In a new study from the Baker Heart and Diabetes Institute, researchers found how to treat and prevent serious events like a heart attack or death in diabetic patients at high risk of heart disease.
The chilling links between diabetes and heart disease are clear, and the team found, for the first time, the potential of the SGLT2 inhibitor dapagliflozin to stabilize vulnerable plaque in patients with diabetes to prevent plaque rupture and a heart attack.
The study provides further rationale for the use of dapagliflozin—the first of this novel class of glucose-lowering drugs to be made available in Australia—by health specialists including GPs, endocrinologists and cardiologists.
Importantly, the paper provides proof-of-concept to test the plaque-stabilizing capability of this medication and other anti-diabetic drugs.
The team says the effects on plaque stability demonstrated in this study with dapagliflozin could explain, at least in part, the reduction of cardiovascular events seen in diabetic patients treated with this medication.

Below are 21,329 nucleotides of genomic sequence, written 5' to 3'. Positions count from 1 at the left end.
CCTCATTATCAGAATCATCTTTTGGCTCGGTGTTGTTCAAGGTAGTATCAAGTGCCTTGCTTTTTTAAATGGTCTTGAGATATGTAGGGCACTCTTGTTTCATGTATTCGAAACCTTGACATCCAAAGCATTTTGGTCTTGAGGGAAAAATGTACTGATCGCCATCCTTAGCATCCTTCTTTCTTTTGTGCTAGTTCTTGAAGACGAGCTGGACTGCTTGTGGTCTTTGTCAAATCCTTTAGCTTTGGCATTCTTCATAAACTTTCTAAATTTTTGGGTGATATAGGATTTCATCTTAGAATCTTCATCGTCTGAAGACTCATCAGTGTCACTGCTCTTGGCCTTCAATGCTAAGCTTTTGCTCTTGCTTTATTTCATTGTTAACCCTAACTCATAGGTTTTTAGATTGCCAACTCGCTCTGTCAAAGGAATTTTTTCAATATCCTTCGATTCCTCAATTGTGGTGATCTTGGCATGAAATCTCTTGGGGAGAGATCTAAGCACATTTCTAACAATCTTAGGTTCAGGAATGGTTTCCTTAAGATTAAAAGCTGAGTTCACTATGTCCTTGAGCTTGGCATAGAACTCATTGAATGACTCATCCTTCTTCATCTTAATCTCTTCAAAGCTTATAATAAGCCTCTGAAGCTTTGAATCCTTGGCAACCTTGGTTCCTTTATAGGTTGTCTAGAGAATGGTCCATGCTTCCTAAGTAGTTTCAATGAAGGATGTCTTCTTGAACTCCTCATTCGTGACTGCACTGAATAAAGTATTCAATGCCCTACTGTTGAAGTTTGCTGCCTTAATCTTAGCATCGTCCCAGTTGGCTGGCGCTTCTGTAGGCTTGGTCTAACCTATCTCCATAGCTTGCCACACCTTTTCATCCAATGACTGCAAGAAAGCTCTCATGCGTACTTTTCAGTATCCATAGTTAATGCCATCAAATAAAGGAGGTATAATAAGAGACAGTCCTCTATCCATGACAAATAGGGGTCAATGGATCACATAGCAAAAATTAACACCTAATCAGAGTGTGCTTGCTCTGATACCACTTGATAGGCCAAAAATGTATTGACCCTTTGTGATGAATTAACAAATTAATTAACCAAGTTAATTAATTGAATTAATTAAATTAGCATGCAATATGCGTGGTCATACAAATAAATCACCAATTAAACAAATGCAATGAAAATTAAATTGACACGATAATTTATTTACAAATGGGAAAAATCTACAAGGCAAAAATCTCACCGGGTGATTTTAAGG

Diabetes is known to accelerate atherosclerosis (the build-up of fats in the artery) and increase plaque instability, which can lead to plaque rupture and heart attack.
With a significant unmet need around diabetes-accelerated atherosclerosis and the identification of novel therapeutic targets and strategies, this latest paper comes amid strong global interest in this new class of medications.
While SGLT2 inhibitors have emerged as a new therapeutic class for lowering blood glucose, several clinical studies have demonstrated the efficacy of the glucose-lowering effect of SGLT2 inhibitors in association with improved cardiovascular outcomes.
This latest study provides further support for the potential of SGLT2 inhibitors to play a pivotal role in preventing plaque instability, and heart disease events.
The researchers say the results are very promising and give weight to the heart benefits being seen beyond blood sugar control.
If you care about heart health, please read studies about how to control your cholesterol effectively to prevent heart attacks and strokes, and common food that could strongly increase heart disease risk.
For more information about diabetes, please see recent studies about why more than half of people with type 2 diabetes die from heart disease, and results showing this stuff in oranges and tangerines may help prevent diabetes, heart disease.
The study is published in the Journal of the American Heart Association. One author of the study is Dr. Yung-Chih Chen.
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